The core idea of lean manufacturing, also known as “lean” is grounded on the notion of continuous elimination of waste from the manufacturing process. Lean was introduced in the 1990s by James Womack and has since then captivated the attention within the manufacturing industry.
What is waste?
Waste is considered any activity that does not add value to the customer. The main seven areas of waste that have been identified are:
- Overproduction: More products are produced than the customers demand
- Waiting: Inaction when a product is produced
- Transport: Unnecessary movement of materials
- Motion: Unnecessary people movement
- Overprocessing: Repaired or remanufactured products
- Inventory: Products waiting to be sold or to be further processed
- Defects: Scrap parts that require work
Through the elimination of non-value added activities from manufacturing processes, lean fosters a culture of continuous improvement which in turn brings several benefits to the organization. First of all, the lean management philosophy results in reduced lead times and operating costs since non-value added steps are removed from the process. Moreover, reducing waste enhances service quality, increases effectiveness and undeniably enhances customer and employee satisfaction along with performance, profit, sales and other performance metrics.
The implementation of lean highly depends upon a structured plan directed to attainable targets within feasible time periods. Therefore, a clear selection and definition of the project scope are essential. Lean is often executed within teams involving personnel of all organizational levels in order to generate a comprehensive understanding of the entire process. Once lean processes are in place, it is important that the operation is regularly evaluated and assessed. If any errors or inefficiencies are found, it is vital that the firm takes immediate actions to correct them.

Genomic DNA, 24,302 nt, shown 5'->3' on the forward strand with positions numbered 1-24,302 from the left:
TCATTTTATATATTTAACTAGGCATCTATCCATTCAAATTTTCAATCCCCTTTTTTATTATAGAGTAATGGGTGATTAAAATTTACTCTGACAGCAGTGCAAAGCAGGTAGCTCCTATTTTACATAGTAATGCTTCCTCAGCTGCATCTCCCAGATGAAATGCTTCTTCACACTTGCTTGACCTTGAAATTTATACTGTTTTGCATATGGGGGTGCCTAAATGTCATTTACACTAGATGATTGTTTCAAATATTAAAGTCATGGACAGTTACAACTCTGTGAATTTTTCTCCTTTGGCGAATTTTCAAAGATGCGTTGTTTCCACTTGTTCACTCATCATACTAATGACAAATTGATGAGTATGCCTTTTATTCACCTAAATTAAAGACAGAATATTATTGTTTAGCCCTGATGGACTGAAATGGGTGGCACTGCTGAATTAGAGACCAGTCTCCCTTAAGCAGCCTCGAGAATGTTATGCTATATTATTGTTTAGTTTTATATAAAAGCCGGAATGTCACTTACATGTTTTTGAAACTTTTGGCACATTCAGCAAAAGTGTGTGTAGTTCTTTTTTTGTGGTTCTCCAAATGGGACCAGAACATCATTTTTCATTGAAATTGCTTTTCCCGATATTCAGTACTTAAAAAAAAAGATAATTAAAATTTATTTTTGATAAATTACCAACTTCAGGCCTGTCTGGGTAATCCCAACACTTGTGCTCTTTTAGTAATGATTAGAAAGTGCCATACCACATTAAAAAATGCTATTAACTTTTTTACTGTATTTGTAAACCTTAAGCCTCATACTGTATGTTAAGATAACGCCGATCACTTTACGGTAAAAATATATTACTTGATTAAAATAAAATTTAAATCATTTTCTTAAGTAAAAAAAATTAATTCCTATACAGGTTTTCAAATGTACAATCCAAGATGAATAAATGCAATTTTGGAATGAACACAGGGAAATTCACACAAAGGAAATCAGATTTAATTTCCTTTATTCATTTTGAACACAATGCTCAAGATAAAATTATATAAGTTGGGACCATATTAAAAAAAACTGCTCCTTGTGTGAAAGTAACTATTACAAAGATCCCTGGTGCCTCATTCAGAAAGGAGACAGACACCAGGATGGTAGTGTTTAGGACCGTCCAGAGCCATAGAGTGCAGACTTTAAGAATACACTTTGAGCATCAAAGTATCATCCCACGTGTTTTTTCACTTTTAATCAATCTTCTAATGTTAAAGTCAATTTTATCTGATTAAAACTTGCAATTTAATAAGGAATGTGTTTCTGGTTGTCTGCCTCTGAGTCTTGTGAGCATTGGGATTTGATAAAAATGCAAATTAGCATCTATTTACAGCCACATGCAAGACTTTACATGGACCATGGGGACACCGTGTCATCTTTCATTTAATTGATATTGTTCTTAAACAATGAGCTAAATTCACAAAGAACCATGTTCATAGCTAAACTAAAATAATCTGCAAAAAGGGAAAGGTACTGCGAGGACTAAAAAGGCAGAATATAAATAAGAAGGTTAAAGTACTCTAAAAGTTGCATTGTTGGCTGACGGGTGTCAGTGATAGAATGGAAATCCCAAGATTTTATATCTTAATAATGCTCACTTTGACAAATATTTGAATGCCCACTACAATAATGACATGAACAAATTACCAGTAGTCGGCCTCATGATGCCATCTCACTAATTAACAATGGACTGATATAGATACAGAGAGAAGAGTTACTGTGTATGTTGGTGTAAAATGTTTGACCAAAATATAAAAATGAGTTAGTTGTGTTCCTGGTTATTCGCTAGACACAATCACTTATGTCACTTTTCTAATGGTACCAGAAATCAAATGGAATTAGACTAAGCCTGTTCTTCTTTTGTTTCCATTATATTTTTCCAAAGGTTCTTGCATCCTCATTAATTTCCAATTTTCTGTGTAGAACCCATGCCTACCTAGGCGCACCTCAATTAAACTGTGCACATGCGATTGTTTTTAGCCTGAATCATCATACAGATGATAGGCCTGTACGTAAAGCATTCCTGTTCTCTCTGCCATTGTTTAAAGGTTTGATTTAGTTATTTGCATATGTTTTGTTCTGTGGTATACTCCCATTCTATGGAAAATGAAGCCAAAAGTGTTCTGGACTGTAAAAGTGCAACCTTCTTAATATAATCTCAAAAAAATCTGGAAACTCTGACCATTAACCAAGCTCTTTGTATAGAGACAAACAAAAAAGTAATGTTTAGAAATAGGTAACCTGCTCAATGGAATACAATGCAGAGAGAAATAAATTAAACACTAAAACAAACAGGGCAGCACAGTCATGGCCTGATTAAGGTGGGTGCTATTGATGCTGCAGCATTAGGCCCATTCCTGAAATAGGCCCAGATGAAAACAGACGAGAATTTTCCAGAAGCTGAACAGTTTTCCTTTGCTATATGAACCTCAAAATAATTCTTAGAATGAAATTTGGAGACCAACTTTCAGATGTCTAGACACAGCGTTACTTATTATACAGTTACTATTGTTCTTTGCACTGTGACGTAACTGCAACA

Barriers to Implementation
Although the lean management philosophy has been widely applied in the manufacturing industry, there are some barriers to the implementation of lean. Being aware of these barriers prior to the implementation of lean can help organizations overcome them.
- Workforce surplus: Lean reduces lead times and it subsequently increases work efficiency. As a result, a workforce surplus may occur once lean is implemented.
- Organizational resistance to change: The implementation of lean will require significant changes in the whole operational procedure. Resistance to change is often witnessed in many cases.
- Lack of knowledge: Lack of knowledge in regards to the practices and tools of lean philosophy may inhibit the implementation of lean.
- Lack of employee training and management support: Workforce needs to be trained and receive constant support in order for the lean culture to be embraced.
Lean wipes away the commonly thought tradeoff between quality and cost and its application is nowadays widespread in the manufacturing industry. By adopting a lean philosophy an organization instantly embraces a culture of continuous improvement which eventually brings many benefits without compromising on the quality of the end result. Many manufacturing giants have used lean within their manufacturing process such as Toyota, Ford, John Deere and Nike, proving that it might be one of the keys to success.